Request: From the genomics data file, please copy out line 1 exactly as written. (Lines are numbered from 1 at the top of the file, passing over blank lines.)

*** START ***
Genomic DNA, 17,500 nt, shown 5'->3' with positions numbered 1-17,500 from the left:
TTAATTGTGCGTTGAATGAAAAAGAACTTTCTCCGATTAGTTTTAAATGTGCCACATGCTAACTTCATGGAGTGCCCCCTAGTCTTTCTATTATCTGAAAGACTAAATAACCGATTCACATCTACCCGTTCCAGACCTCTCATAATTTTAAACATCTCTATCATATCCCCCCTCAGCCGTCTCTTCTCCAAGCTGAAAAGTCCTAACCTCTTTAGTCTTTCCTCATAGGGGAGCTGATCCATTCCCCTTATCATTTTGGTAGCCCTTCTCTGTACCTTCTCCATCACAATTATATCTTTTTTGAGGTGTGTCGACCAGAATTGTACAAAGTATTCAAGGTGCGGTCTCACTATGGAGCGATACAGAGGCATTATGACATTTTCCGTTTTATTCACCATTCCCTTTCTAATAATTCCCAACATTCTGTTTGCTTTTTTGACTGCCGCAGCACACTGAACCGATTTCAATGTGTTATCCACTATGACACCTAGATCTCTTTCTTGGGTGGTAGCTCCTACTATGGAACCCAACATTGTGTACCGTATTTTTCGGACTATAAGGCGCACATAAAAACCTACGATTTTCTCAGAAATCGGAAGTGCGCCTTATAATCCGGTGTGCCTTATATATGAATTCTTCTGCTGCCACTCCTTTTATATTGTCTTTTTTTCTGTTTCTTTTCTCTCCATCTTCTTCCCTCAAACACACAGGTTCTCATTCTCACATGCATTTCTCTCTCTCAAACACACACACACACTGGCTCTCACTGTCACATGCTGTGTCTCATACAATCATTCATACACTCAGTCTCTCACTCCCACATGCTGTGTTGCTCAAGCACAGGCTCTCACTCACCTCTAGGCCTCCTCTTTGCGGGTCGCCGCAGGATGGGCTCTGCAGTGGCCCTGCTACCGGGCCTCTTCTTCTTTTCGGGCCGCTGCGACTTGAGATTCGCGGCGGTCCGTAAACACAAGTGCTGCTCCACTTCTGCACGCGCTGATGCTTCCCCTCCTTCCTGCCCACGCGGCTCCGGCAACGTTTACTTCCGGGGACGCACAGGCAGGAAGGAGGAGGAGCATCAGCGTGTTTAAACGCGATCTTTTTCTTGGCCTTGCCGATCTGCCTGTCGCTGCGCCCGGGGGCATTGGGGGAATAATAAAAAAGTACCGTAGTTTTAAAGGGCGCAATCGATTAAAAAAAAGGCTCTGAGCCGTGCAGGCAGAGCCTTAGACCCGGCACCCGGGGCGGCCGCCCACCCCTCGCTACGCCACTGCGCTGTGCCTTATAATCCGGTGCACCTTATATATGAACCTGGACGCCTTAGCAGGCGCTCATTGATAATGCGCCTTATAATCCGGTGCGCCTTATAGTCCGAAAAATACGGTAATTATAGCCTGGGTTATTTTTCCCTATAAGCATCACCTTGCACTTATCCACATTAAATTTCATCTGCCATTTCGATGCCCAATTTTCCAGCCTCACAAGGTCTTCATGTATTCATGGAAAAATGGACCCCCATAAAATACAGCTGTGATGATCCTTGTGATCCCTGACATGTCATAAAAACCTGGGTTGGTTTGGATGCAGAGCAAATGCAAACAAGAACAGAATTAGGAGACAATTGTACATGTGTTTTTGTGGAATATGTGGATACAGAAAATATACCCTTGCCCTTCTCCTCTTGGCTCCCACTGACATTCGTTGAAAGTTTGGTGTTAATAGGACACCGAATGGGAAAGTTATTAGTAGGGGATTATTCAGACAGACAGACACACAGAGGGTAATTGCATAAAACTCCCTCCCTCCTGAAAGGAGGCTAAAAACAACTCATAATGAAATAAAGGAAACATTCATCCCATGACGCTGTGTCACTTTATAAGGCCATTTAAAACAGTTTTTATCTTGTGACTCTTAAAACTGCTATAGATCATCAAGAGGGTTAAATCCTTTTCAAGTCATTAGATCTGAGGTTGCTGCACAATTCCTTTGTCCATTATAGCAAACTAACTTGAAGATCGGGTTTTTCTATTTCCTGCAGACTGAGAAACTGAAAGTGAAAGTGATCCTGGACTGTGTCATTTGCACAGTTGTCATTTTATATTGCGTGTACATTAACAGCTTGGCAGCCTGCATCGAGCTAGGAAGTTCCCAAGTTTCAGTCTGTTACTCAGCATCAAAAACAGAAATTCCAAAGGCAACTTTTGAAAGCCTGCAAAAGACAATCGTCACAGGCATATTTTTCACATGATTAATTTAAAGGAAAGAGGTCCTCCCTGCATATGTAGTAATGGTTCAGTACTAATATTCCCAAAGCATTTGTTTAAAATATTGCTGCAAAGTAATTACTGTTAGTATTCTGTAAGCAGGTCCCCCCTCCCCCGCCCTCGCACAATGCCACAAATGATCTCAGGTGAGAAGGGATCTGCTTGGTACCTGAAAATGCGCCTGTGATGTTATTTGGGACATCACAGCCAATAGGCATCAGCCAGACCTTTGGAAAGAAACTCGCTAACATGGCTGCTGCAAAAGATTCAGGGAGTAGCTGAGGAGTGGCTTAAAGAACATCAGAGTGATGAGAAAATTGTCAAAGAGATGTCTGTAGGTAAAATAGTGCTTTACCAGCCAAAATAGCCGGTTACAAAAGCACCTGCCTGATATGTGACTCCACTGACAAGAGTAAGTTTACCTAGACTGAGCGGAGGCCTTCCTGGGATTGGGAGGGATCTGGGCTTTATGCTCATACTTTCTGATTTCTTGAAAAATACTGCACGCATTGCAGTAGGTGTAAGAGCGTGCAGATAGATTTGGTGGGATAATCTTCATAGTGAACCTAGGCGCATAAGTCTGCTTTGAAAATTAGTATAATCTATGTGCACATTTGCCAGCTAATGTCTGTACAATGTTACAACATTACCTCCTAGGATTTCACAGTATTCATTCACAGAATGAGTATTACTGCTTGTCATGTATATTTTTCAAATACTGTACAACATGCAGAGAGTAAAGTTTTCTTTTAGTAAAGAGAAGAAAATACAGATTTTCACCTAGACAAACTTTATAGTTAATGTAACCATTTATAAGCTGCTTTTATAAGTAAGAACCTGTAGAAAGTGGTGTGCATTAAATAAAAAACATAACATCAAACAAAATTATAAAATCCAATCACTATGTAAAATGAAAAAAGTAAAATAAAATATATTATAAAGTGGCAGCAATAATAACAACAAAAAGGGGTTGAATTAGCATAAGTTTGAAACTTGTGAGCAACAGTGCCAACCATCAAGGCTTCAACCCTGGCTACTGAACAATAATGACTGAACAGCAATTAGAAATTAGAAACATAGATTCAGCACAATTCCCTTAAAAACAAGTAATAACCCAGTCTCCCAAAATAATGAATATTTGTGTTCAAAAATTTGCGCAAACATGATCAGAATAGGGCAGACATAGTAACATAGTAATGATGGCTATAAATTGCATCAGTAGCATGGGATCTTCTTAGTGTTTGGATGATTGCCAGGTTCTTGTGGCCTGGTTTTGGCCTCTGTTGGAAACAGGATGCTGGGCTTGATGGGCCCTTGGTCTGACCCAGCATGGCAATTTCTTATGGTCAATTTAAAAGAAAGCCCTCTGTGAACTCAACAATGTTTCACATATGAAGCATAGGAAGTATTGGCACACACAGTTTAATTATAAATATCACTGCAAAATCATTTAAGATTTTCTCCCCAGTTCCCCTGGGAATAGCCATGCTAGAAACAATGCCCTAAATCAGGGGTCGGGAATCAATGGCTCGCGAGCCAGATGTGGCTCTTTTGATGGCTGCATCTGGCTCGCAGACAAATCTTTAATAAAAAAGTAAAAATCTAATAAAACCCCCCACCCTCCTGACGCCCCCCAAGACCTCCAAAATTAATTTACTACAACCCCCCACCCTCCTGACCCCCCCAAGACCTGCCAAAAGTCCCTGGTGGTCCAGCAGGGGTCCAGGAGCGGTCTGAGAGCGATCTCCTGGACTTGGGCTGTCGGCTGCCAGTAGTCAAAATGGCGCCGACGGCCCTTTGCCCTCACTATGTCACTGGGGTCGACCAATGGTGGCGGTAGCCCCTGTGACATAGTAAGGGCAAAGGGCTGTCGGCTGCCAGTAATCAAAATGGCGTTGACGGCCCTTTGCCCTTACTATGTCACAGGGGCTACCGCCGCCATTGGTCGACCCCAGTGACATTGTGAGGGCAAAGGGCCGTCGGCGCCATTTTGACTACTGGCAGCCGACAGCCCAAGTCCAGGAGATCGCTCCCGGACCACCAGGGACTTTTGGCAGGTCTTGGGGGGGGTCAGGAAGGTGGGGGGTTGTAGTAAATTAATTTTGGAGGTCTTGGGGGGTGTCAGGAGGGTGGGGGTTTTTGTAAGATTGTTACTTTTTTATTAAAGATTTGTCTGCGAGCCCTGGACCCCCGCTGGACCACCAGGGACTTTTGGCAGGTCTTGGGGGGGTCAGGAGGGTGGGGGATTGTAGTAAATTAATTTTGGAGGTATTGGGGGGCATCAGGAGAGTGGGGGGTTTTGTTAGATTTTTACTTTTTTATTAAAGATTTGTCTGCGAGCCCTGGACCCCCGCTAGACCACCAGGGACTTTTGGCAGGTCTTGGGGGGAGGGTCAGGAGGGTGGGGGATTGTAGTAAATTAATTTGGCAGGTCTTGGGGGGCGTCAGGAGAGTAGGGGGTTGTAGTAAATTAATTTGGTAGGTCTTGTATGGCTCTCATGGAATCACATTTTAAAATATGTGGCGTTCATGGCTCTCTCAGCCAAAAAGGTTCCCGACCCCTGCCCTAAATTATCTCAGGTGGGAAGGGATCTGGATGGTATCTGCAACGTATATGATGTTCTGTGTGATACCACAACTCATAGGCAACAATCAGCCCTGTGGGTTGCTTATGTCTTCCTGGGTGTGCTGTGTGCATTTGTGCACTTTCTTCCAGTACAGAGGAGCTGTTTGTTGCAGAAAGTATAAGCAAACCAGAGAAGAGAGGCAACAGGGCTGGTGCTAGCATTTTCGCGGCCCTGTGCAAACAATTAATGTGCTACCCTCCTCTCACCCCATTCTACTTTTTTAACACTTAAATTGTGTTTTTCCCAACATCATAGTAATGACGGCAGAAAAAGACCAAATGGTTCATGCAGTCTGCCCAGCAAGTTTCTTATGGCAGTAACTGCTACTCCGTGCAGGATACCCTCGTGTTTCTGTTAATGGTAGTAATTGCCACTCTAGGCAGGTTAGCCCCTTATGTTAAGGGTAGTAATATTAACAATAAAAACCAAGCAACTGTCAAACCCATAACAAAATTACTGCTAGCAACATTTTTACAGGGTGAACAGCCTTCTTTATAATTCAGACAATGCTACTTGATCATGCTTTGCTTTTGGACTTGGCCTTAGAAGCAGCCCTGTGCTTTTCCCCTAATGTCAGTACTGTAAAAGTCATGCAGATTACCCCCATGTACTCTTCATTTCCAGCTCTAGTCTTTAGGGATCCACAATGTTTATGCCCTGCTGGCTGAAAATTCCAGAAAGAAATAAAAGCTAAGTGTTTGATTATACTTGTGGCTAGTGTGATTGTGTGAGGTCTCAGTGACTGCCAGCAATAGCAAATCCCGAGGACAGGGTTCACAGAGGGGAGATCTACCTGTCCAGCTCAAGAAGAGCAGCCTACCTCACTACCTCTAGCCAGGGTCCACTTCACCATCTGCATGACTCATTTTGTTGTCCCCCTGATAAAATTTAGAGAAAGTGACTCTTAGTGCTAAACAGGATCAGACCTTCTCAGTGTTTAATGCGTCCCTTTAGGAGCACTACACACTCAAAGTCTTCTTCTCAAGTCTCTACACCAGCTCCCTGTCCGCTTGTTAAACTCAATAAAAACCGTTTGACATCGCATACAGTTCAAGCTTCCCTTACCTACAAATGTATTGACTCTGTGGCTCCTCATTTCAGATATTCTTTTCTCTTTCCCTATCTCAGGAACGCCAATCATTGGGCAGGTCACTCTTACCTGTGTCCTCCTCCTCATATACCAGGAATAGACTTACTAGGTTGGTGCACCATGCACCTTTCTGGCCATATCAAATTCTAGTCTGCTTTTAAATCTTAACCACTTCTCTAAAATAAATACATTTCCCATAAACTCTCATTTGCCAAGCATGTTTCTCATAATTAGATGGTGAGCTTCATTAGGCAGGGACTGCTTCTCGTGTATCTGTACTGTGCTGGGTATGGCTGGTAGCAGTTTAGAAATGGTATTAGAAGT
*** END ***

Genomic DNA, 17,500 nt, shown 5'->3' with positions numbered 1-17,500 from the left: